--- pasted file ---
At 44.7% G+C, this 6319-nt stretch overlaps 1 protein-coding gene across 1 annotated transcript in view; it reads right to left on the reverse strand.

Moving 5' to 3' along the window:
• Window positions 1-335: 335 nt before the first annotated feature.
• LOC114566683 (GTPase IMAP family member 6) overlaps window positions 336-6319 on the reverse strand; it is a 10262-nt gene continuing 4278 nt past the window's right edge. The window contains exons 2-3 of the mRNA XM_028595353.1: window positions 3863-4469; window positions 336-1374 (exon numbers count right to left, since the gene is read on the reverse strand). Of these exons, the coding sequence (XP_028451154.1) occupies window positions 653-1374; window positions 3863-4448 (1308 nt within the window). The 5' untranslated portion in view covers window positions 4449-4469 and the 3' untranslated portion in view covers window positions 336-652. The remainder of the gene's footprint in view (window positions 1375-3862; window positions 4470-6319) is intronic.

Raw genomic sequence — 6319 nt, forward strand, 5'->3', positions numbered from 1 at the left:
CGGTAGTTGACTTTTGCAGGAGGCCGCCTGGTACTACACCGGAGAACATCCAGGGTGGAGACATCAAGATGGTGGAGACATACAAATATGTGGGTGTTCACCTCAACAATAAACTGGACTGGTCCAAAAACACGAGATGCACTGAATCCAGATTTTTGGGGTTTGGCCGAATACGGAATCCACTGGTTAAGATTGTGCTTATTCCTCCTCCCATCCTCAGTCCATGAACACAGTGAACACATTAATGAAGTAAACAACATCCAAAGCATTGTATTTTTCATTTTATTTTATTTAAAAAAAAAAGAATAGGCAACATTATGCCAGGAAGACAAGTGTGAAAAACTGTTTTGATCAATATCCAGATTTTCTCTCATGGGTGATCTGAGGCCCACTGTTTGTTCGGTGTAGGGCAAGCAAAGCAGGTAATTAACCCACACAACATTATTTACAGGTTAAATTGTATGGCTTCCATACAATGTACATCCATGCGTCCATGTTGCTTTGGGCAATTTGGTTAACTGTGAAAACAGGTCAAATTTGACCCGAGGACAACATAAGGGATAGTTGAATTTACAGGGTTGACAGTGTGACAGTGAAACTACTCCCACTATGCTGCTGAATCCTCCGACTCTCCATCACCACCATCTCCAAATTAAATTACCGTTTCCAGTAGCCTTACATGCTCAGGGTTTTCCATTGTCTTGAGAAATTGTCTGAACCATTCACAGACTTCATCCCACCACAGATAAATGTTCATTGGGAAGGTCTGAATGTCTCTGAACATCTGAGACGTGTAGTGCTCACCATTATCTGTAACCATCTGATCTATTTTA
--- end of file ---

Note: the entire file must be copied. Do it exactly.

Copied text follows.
At 44.7% G+C, this 6319-nt stretch overlaps 1 protein-coding gene across 1 annotated transcript in view; it reads right to left on the reverse strand.

Moving 5' to 3' along the window:
• Window positions 1-335: 335 nt before the first annotated feature.
• LOC114566683 (GTPase IMAP family member 6) overlaps window positions 336-6319 on the reverse strand; it is a 10262-nt gene continuing 4278 nt past the window's right edge. The window contains exons 2-3 of the mRNA XM_028595353.1: window positions 3863-4469; window positions 336-1374 (exon numbers count right to left, since the gene is read on the reverse strand). Of these exons, the coding sequence (XP_028451154.1) occupies window positions 653-1374; window positions 3863-4448 (1308 nt within the window). The 5' untranslated portion in view covers window positions 4449-4469 and the 3' untranslated portion in view covers window positions 336-652. The remainder of the gene's footprint in view (window positions 1375-3862; window positions 4470-6319) is intronic.

Raw genomic sequence — 6319 nt, forward strand, 5'->3', positions numbered from 1 at the left:
CGGTAGTTGACTTTTGCAGGAGGCCGCCTGGTACTACACCGGAGAACATCCAGGGTGGAGACATCAAGATGGTGGAGACATACAAATATGTGGGTGTTCACCTCAACAATAAACTGGACTGGTCCAAAAACACGAGATGCACTGAATCCAGATTTTTGGGGTTTGGCCGAATACGGAATCCACTGGTTAAGATTGTGCTTATTCCTCCTCCCATCCTCAGTCCATGAACACAGTGAACACATTAATGAAGTAAACAACATCCAAAGCATTGTATTTTTCATTTTATTTTATTTAAAAAAAAAAGAATAGGCAACATTATGCCAGGAAGACAAGTGTGAAAAACTGTTTTGATCAATATCCAGATTTTCTCTCATGGGTGATCTGAGGCCCACTGTTTGTTCGGTGTAGGGCAAGCAAAGCAGGTAATTAACCCACACAACATTATTTACAGGTTAAATTGTATGGCTTCCATACAATGTACATCCATGCGTCCATGTTGCTTTGGGCAATTTGGTTAACTGTGAAAACAGGTCAAATTTGACCCGAGGACAACATAAGGGATAGTTGAATTTACAGGGTTGACAGTGTGACAGTGAAACTACTCCCACTATGCTGCTGAATCCTCCGACTCTCCATCACCACCATCTCCAAATTAAATTACCGTTTCCAGTAGCCTTACATGCTCAGGGTTTTCCATTGTCTTGAGAAATTGTCTGAACCATTCACAGACTTCATCCCACCACAGATAAATGTTCATTGGGAAGGTCTGAATGTCTCTGAACATCTGAGACGTGTAGTGCTCACCATTATCTGTAACCATCTGATCTATTTTA